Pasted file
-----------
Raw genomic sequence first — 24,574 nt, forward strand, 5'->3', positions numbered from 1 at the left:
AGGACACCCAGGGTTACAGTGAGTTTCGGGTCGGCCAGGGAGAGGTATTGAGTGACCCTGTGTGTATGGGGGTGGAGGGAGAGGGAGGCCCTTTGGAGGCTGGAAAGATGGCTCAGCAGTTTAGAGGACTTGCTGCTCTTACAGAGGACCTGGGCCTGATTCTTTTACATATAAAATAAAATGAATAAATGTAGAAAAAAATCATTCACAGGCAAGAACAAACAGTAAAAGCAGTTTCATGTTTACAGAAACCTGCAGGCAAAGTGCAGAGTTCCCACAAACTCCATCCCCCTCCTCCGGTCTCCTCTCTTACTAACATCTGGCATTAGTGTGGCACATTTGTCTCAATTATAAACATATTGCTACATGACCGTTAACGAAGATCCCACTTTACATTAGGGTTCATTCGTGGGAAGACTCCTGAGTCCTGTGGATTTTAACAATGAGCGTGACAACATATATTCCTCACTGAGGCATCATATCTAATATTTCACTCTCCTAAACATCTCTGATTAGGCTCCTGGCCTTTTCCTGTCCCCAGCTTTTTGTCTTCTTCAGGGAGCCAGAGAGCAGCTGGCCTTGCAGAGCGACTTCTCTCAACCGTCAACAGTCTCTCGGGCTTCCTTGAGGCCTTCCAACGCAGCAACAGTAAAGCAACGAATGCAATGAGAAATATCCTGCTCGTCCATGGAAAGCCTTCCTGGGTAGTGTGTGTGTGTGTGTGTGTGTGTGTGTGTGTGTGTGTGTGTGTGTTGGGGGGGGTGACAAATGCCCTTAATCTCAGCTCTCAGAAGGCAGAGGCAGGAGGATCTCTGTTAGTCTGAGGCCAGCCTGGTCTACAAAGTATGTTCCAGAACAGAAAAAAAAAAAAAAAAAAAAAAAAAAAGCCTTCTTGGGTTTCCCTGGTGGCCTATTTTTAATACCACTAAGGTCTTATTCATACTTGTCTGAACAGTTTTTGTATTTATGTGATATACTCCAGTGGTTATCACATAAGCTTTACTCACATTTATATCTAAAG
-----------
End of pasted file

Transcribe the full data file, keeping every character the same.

Raw genomic sequence first — 24,574 nt, forward strand, 5'->3', positions numbered from 1 at the left:
AGGACACCCAGGGTTACAGTGAGTTTCGGGTCGGCCAGGGAGAGGTATTGAGTGACCCTGTGTGTATGGGGGTGGAGGGAGAGGGAGGCCCTTTGGAGGCTGGAAAGATGGCTCAGCAGTTTAGAGGACTTGCTGCTCTTACAGAGGACCTGGGCCTGATTCTTTTACATATAAAATAAAATGAATAAATGTAGAAAAAAATCATTCACAGGCAAGAACAAACAGTAAAAGCAGTTTCATGTTTACAGAAACCTGCAGGCAAAGTGCAGAGTTCCCACAAACTCCATCCCCCTCCTCCGGTCTCCTCTCTTACTAACATCTGGCATTAGTGTGGCACATTTGTCTCAATTATAAACATATTGCTACATGACCGTTAACGAAGATCCCACTTTACATTAGGGTTCATTCGTGGGAAGACTCCTGAGTCCTGTGGATTTTAACAATGAGCGTGACAACATATATTCCTCACTGAGGCATCATATCTAATATTTCACTCTCCTAAACATCTCTGATTAGGCTCCTGGCCTTTTCCTGTCCCCAGCTTTTTGTCTTCTTCAGGGAGCCAGAGAGCAGCTGGCCTTGCAGAGCGACTTCTCTCAACCGTCAACAGTCTCTCGGGCTTCCTTGAGGCCTTCCAACGCAGCAACAGTAAAGCAACGAATGCAATGAGAAATATCCTGCTCGTCCATGGAAAGCCTTCCTGGGTAGTGTGTGTGTGTGTGTGTGTGTGTGTGTGTGTGTGTGTGTGTGTGTTGGGGGGGGTGACAAATGCCCTTAATCTCAGCTCTCAGAAGGCAGAGGCAGGAGGATCTCTGTTAGTCTGAGGCCAGCCTGGTCTACAAAGTATGTTCCAGAACAGAAAAAAAAAAAAAAAAAAAAAAAAAAAGCCTTCTTGGGTTTCCCTGGTGGCCTATTTTTAATACCACTAAGGTCTTATTCATACTTGTCTGAACAGTTTTTGTATTTATGTGATATACTCCAGTGGTTATCACATAAGCTTTACTCACATTTATATCTAAAG